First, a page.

What makes leaders humble? A quantitative analysis of their personality traits and implicit motives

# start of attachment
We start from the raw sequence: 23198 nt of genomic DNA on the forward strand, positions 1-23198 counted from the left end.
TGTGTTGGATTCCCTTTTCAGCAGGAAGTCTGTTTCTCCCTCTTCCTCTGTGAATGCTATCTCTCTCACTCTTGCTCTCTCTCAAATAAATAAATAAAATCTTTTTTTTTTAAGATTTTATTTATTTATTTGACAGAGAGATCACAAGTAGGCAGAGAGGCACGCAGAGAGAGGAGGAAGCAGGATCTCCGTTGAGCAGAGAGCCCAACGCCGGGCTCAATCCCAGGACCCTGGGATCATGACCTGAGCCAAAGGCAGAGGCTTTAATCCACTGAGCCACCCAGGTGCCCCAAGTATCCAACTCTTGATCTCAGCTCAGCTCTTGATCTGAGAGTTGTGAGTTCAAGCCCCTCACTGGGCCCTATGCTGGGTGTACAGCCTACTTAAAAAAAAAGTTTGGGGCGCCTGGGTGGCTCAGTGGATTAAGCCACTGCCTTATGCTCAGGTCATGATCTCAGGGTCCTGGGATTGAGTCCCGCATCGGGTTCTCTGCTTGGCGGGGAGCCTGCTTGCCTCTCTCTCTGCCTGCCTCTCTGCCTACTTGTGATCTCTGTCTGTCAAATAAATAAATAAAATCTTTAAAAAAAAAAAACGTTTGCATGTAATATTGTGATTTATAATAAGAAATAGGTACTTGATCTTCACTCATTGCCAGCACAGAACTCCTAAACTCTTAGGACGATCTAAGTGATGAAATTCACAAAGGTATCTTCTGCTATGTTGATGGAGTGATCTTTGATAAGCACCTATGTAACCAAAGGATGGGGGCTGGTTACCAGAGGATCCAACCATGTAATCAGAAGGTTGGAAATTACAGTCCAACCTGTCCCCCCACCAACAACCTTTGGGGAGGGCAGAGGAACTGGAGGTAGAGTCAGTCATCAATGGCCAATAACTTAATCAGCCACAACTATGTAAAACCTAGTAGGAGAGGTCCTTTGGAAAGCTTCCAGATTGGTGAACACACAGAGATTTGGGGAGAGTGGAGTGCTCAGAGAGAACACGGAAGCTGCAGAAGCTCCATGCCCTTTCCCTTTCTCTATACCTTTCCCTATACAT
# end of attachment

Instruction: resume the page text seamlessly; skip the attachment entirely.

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This thesis explores what makes a leader humble. Building on theory on personality traits, implicit motives and moral leadership we conducted a quantitative, cross-sectional study to examine various factors that contribute to humility in leaders. The data collection was twofold: leaders were asked to complete the HEXACO 60-item personality test, while their followers evaluated their leadership style. Subsequently, the Motive-Self Categorization test was administered to both leaders and followers, examining their implicit motives. The main findings of the study (N=131) revealed a positive correlation between Extraversion and humble leadership, aligning with prior research. This was the only trait that significantly predicted humble leadership. Leaders with above-average power motivation and Agreeableness were found to exhibit an increased level of humble leadership, where agreeableness function as a moderator. Contrary to previous studies, no correlation between Honesty-Humility and humble leadership was found. Our study highlighted a notable variation in humble leadership across countries, with Norwegian leaders displaying a higher degree of humble leadership. These findings suggest that humble leadership might be a largely learnable skill, indicating the potential for organizations to develop more effective leader training programs focusing on ethical leadership. Our study adds new insight to the antecedents of humble leadership. Further research is recommended to gain a deeper understanding of the relationships between implicit motives and humble leadership. The thesis holds implications for organizations aiming to foster humble leaders, as well as for policymakers and regulators striving to create environments that encourage humility.